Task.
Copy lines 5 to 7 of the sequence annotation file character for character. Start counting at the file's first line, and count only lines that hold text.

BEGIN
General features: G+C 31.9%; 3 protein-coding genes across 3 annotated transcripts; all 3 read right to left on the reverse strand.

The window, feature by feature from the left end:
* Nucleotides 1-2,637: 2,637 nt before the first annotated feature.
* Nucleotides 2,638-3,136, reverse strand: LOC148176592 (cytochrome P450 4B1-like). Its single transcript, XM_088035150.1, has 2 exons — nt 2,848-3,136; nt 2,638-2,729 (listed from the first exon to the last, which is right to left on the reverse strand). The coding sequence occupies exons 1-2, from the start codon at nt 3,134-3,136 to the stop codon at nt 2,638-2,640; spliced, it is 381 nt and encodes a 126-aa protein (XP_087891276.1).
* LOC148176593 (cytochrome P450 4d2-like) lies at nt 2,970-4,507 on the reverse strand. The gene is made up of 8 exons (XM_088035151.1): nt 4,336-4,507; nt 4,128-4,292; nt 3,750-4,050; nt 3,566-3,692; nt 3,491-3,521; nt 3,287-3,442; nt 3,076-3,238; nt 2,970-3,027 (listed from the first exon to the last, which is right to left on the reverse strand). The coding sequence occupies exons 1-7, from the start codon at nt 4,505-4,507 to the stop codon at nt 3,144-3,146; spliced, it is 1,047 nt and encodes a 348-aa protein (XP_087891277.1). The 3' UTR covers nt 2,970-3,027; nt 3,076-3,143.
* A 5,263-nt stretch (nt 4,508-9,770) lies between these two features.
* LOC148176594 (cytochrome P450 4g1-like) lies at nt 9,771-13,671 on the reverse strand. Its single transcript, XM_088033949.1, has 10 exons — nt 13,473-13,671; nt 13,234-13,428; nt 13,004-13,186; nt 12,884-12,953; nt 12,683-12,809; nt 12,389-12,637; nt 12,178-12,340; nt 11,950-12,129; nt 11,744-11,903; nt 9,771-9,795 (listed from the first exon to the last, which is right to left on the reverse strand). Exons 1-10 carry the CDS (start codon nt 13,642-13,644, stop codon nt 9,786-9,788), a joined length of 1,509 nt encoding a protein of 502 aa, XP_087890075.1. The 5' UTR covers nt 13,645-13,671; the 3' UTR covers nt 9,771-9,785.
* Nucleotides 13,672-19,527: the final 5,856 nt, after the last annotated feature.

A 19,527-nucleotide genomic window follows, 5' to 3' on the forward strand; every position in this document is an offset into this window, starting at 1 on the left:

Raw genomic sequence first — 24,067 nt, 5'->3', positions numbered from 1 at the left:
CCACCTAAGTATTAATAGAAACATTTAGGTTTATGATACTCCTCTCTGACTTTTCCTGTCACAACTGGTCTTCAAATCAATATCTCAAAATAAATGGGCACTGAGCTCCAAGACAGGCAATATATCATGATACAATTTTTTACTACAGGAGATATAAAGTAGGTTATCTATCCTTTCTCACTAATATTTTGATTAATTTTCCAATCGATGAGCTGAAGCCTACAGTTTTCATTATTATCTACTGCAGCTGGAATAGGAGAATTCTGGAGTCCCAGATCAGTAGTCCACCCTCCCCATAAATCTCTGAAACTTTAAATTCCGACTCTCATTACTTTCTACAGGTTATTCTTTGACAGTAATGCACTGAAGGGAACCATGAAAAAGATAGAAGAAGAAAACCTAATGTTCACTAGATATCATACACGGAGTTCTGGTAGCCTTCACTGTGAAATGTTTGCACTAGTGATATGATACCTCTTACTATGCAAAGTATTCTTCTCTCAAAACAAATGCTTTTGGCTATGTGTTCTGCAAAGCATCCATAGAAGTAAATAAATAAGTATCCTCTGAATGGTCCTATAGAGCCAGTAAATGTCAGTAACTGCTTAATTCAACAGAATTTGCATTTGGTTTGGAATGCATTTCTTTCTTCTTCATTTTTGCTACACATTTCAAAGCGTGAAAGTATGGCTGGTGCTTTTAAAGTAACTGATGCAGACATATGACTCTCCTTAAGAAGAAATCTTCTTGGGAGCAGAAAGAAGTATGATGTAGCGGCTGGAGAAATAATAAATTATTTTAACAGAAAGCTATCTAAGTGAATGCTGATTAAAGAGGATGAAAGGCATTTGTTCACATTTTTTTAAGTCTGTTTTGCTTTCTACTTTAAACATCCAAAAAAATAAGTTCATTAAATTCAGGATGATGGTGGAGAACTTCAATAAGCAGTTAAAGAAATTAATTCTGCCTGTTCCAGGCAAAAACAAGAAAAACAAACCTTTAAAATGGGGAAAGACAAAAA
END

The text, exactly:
* LOC148176593 (cytochrome P450 4d2-like) lies at nt 2,970-4,507 on the reverse strand. The gene is made up of 8 exons (XM_088035151.1): nt 4,336-4,507; nt 4,128-4,292; nt 3,750-4,050; nt 3,566-3,692; nt 3,491-3,521; nt 3,287-3,442; nt 3,076-3,238; nt 2,970-3,027 (listed from the first exon to the last, which is right to left on the reverse strand). The coding sequence occupies exons 1-7, from the start codon at nt 4,505-4,507 to the stop codon at nt 3,144-3,146; spliced, it is 1,047 nt and encodes a 348-aa protein (XP_087891277.1). The 3' UTR covers nt 2,970-3,027; nt 3,076-3,143.
* A 5,263-nt stretch (nt 4,508-9,770) lies between these two features.
* LOC148176594 (cytochrome P450 4g1-like) lies at nt 9,771-13,671 on the reverse strand. Its single transcript, XM_088033949.1, has 10 exons — nt 13,473-13,671; nt 13,234-13,428; nt 13,004-13,186; nt 12,884-12,953; nt 12,683-12,809; nt 12,389-12,637; nt 12,178-12,340; nt 11,950-12,129; nt 11,744-11,903; nt 9,771-9,795 (listed from the first exon to the last, which is right to left on the reverse strand). Exons 1-10 carry the CDS (start codon nt 13,642-13,644, stop codon nt 9,786-9,788), a joined length of 1,509 nt encoding a protein of 502 aa, XP_087890075.1. The 5' UTR covers nt 13,645-13,671; the 3' UTR covers nt 9,771-9,785.